The 3 Kinds of Water Snakes in Iowa (Pictures)

There are 10 species of snakes that fall under the Genus Nerodia, more commonly referred to as water snakes. Water snakes are nonvenomous colubrid snakes that exhibit highly aquatic behavior. All of these species are native to North America and occur in the United States. In this article we’re going to learn about the water snakes in Iowa.

Iowa has 56,272 square miles of land, but also 34 naturally occurring lakes and 2,340 miles of the Mississippi river. All of this water creates a great habitat for many types of aquatic wildlife, including reptiles like snakes. In particular, this makes many parts of the state a great home for water snakes.

Let’s take a look at which water snakes you can find in the state of Iowa!

The 3 Types of Water Snakes in Iowa

The 3 species of water snakes in Iowa are the northern water snake, diamondback water snake, plain-bellied water snake.

1. Northern Water Snake

Common water snake on a log

Scientific name: Nerodia sipedon

The common water snake, also known as the northern water snake, is the most populated type of water snake and is very easy to find in eastern Iowa. This snake is a light brown or gray color with red or dark brown cross-bands and splotches along its back or sides. On average, the common water snake is between two and three and a half feet.

This snake commonly is found basking on logs and rocks. They also commonly inhabit reservoirs in the limestone that lines all of the rivers’ shorelines. It’s clear to see why this snake enjoys almost all of Iowa, a state populated with water sources.

They are live-bearers, meaning that instead of laying eggs, they give birth to 10-15 live young in the late summer.


2. Diamondback Water Snake

diamondback water snake | source: USFWS Midwest Region via Flickr

Scientific name: Nerodia rhombifer

The diamondback water snake is predominantly brown, dark brown or dark olive green, with a black pattern along the back, each spot being diamond-shaped. Their scales are a very rough texture and they typically grow to be about 2 and a half to 3 and a half feet long. The underside is often a yellow or light brown color.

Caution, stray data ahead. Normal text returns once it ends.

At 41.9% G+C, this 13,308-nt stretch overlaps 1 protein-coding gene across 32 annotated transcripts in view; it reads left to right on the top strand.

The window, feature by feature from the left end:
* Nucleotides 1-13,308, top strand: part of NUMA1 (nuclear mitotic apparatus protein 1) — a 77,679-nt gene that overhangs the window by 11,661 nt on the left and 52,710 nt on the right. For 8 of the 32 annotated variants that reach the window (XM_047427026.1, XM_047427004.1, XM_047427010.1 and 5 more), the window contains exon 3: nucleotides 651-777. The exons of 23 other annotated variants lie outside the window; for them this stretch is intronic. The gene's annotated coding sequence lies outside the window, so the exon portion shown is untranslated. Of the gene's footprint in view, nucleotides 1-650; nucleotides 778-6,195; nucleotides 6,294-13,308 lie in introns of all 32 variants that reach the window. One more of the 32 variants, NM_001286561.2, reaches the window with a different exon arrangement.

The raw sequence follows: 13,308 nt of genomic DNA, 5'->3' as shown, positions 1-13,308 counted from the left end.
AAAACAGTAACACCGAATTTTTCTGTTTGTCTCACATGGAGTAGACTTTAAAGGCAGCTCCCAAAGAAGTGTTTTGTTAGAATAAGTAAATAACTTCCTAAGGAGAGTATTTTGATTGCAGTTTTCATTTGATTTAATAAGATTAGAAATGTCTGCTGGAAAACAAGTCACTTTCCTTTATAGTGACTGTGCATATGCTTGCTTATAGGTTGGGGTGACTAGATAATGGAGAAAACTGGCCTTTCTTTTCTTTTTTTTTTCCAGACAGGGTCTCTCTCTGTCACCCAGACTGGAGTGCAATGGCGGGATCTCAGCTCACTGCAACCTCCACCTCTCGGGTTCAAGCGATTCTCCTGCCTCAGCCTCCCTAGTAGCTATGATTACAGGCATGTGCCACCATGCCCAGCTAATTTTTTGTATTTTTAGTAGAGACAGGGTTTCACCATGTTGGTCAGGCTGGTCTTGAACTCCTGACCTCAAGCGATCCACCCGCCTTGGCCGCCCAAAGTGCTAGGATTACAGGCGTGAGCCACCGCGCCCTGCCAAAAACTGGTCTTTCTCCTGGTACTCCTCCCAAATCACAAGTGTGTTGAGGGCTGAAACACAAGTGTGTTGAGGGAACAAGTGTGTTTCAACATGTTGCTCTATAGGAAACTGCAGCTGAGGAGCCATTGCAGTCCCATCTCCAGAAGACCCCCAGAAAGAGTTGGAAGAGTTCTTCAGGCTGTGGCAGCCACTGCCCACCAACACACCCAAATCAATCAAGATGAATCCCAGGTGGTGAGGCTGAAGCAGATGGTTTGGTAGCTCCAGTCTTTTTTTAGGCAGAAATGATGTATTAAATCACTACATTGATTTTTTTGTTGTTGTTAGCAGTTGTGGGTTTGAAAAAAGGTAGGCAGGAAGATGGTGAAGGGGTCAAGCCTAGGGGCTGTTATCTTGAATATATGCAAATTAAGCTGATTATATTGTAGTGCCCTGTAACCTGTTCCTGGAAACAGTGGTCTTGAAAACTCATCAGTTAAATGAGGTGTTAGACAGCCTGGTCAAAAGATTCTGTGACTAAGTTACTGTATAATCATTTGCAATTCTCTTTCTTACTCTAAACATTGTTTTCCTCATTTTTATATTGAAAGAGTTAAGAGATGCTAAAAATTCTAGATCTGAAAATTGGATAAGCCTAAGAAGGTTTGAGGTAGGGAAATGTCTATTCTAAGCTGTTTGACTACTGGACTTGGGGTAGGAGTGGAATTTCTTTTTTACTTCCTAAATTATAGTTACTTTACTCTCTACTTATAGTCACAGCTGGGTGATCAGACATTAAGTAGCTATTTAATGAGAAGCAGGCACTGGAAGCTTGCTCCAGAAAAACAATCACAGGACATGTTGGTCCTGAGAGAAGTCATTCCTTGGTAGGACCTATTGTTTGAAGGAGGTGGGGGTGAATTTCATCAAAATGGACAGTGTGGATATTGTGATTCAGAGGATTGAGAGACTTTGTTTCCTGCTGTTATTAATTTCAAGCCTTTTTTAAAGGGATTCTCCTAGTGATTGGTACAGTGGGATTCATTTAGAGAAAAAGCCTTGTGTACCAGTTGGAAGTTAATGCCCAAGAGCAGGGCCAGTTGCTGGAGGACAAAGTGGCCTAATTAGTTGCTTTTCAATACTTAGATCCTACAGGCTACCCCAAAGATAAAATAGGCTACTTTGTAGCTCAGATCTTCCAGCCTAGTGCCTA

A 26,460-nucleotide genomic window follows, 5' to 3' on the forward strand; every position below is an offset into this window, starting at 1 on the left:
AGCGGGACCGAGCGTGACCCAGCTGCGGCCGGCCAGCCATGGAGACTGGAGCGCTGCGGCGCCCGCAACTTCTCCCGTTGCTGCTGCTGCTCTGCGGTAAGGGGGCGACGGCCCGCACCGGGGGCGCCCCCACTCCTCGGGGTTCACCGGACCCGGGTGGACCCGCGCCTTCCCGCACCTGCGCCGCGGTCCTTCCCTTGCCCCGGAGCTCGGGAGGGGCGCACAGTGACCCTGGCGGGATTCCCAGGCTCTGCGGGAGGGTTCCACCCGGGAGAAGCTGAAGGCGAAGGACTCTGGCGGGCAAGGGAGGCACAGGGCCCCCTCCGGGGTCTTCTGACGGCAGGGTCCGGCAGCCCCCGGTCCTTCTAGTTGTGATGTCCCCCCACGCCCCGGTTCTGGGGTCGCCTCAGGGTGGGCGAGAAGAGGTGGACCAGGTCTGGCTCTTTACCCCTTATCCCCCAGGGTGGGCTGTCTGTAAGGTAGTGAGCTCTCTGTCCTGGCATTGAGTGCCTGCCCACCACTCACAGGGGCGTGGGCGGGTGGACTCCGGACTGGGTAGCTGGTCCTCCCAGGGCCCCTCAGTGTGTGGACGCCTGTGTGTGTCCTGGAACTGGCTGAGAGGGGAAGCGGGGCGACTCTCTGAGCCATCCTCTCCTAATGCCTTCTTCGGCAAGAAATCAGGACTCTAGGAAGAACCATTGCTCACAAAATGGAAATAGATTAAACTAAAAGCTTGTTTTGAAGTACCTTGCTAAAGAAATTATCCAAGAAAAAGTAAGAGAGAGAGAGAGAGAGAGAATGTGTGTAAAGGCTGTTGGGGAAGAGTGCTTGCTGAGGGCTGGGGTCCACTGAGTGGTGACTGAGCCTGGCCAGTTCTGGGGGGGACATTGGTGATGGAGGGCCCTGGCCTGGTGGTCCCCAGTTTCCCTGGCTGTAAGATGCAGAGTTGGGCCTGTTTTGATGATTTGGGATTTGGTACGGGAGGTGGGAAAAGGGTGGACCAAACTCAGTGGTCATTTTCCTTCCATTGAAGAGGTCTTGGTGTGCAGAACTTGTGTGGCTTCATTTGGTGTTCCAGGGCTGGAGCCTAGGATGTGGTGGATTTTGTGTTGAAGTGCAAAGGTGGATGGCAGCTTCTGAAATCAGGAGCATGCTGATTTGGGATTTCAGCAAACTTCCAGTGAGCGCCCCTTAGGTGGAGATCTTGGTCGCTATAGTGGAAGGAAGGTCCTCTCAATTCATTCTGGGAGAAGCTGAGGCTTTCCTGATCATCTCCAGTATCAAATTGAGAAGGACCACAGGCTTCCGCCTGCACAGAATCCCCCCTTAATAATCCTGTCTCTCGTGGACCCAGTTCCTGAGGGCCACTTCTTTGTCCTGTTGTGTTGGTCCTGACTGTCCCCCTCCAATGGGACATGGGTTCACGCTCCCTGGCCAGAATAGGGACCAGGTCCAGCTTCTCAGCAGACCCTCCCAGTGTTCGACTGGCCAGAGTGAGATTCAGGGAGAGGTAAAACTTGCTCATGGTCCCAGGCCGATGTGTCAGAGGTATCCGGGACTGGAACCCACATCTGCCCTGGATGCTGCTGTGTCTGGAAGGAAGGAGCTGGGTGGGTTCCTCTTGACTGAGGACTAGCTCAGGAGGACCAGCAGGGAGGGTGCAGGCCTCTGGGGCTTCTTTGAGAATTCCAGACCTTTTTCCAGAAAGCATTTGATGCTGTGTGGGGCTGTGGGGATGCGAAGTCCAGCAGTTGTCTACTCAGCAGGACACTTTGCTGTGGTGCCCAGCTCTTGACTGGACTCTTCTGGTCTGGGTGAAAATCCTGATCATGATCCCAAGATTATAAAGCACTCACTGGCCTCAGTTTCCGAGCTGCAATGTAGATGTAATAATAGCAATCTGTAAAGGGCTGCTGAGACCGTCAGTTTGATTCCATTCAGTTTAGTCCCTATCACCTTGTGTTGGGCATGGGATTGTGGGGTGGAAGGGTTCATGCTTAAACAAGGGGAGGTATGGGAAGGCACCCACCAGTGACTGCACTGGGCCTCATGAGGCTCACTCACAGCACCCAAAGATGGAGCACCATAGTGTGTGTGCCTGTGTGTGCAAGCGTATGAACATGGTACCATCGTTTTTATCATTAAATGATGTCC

This snake is often confused for venomous copperheads, but is not poisonous. They are an aggressive snake though and will release musk and fecal matter if provoked. The diamondback water snake enjoys basking on tree limbs above the water and hunting for its prey which includes small amphibians, lizards, mice, etc.

They are only found in extreme southeastern Iowa.


3. Yellowbelly Water Snake

Scientific name: Nerodia erythrogaster flavigaster

The plain-bellied water snake is rare in Iowa and only occurs in the extreme southeastern corner of the state. The plain-bellied water snake averages two and a half feet to four feet long and has a gray or green/grey back without markings. Their belly tends can range from yellow with a touch of orange, to red, to a plain color, hence their name.

This species prefers the quiet waters of swamps, sloughs, lakes, and ponds. They bask on logs in shallow water, on branches above the water, or along the shore. They are not venomous, but will strike or bike if threatened or cornered.

They feed off of fish, toads, frogs, tadpoles, salamanders, and crayfish, all of which are common alongside the Mississippi river that runs through Iowa. They are mostly contained to the southern region of the state.

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